I’ll admit it — I don’t use micro four-thirds cameras as much as I used to. Mainly because other manufacturers are offering larger sensor cameras and more video capabilities at similar prices. This is not to say the styem isn’t capable, but I hadn’t really sat down and used the system in quite awhile.

That is until a friend of mine asked me if I would take a look at his Panasonic Summilux 12mm f/1.4, I agreed and I’m glad I did. The combination reminded me why I fell in love with photography in the first place and with the micro four-thirds system in general.

Build quality

The first thing you’ll notice about the 12mm is how well it’s built. Compact and sturdy, made out of metal and built like a little fire hydrant.

Coming in at just under 12 ounces (335 grams), the 12mm offers great low light performance without weighing you down. The focus ring is smooth and buttery and latching on to the latest trend, the 12mm has an aperture ring that clicks audibly with each setting of the aperture. I prefer using the auto function and controlling the aperture in camera.

Even the lens hood and lens caps are of very high quality. There isn’t much to complain about here. If I were to nitpick, the AF/MF switch is a bit plasticy, but that’d be a reach.


When mated to a Panasonic Lumix GH5 or G9 camera, the combination feels well-balanced and will make you look and feel like the pro you’ve always wanted to be.

Autofocus is lightning fast and sniper accurate. Face detect and eye detect work flawlessly on the G9 and GH5.

The lens inspires confidence and demands you take photos with it. On long days, I’d use the 12mm on the G9, attach it to my Peak Design camera strap and go for a bike ride in search of photos. Because of the small form factor they make for a great travel companion.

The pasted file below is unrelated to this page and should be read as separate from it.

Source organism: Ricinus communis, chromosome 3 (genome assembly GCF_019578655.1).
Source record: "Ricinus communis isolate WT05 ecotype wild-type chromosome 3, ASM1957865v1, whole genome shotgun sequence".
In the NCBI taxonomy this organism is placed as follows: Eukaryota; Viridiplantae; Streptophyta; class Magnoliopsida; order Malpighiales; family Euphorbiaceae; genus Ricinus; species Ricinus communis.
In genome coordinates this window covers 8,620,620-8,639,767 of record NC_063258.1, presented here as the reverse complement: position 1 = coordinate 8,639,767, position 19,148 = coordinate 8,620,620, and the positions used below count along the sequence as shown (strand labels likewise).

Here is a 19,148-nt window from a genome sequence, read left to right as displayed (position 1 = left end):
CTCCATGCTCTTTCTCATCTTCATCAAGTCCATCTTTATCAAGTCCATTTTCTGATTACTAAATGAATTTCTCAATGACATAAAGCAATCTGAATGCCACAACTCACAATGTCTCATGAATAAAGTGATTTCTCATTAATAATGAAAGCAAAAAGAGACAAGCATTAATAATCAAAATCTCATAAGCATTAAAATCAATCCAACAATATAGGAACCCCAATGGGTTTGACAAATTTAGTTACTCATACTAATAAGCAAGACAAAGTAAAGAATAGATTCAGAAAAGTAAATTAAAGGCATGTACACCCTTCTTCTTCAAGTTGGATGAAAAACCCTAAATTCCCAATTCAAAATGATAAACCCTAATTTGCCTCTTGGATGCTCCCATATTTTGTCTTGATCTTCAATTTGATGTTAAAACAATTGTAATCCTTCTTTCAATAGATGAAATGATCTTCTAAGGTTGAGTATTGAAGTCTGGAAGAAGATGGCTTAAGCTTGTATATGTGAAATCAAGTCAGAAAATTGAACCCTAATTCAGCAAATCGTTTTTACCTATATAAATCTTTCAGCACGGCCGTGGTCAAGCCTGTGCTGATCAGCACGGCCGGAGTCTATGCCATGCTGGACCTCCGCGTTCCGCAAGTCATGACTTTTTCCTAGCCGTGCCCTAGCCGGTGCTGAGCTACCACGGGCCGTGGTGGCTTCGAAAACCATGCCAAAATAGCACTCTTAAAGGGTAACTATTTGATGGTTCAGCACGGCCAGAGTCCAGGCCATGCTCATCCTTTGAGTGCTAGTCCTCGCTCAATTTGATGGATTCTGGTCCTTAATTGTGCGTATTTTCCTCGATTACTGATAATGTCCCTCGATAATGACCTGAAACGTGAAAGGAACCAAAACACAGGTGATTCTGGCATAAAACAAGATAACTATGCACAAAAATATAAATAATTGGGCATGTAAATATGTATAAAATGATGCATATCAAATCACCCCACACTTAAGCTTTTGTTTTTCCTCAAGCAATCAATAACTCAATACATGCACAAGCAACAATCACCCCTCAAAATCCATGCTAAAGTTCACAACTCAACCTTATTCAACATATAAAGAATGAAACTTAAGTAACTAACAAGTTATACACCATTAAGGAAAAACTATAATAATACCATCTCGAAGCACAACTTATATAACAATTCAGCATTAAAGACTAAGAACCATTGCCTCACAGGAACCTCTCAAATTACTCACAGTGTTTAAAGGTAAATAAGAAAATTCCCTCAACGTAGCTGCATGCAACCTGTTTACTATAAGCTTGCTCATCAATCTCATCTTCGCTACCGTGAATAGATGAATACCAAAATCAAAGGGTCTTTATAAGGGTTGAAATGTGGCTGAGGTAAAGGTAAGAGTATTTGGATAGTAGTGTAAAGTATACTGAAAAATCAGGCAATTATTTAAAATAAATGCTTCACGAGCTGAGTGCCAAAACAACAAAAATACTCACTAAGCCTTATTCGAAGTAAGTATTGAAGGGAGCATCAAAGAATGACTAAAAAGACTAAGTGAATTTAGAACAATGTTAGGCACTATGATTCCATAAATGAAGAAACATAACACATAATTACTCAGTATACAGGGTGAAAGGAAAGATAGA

In a word? Sublime! With one important flaw that you need to be aware of.

Where the 12mm excels is when you take advantage of its f/1.4 aperture. Because of the small sensor and the wide-angle nature of the 12mm, you’ll need to get close to your subject to separate them or it from the background. When you do, the resulting images give a lovely 3D effect and are tack, tack sharp in the center of the frame with beautiful bokeh.

Where the 12mm falls down is flare performance. There’s no disguising it — flare performance is poor. Not unusual for a wide-angle lens, but this is a bit excessive at this price. Use caution with backlit subjects as the flare can ruin an image.

In spite of overall outstanding optics, flare is a concern, especially for a lens at this price point. Wide-angle lenses by their very nature suffer from flare, but this is a bit excessive.

Video review

Panasonic Leica DG Summilux 12mm f/1.4 ASPH specs

  • Focal Length: 12mm
  • Aperture Range: f/1.4 — f/16
  • Aperture Blades: 9 rounded
  • Elements/Groups: 15/12
  • Size: 2.76 x 2.76″ / 70 x 70 mm
  • Weight: 11.82 oz. (335 Grams)
  • Field of View: 84 degrees


The entire experience of the 12mm f/1.4 in conjunction with the G9 re-lit my creative fire and reminded me how much fun and love I have for the micro four-thirds system.

Flare issues aside, the 12mm is very, very strong optically and physically, with fast and accurate autofocus. Unfortunately all of this goodness comes at a premium — the 12mm isn’t cheap.

In spite of the price, I still recommend the 12mm. If the price is to steep for you, another option to consider is the Olympus 12mm f/2, which is about half the price and is even smaller. It doesn’t have f/1.4, but f/2 is still a bright aperture.


  • Outstanding optics
  • Build quality — it’s also weather resistant
  • Af Speed and accuracy
  • Lightweight for a lens with this focal length/aperture combination


  • Price (list price is $1,297!)
  • Weak performance against bright light (flare performance is poor)

The Panasonic Summilux DG 12mm f/1.4 ASPH lens retails for $1297.99, but is currently on sale for $997.99 at the time of publication.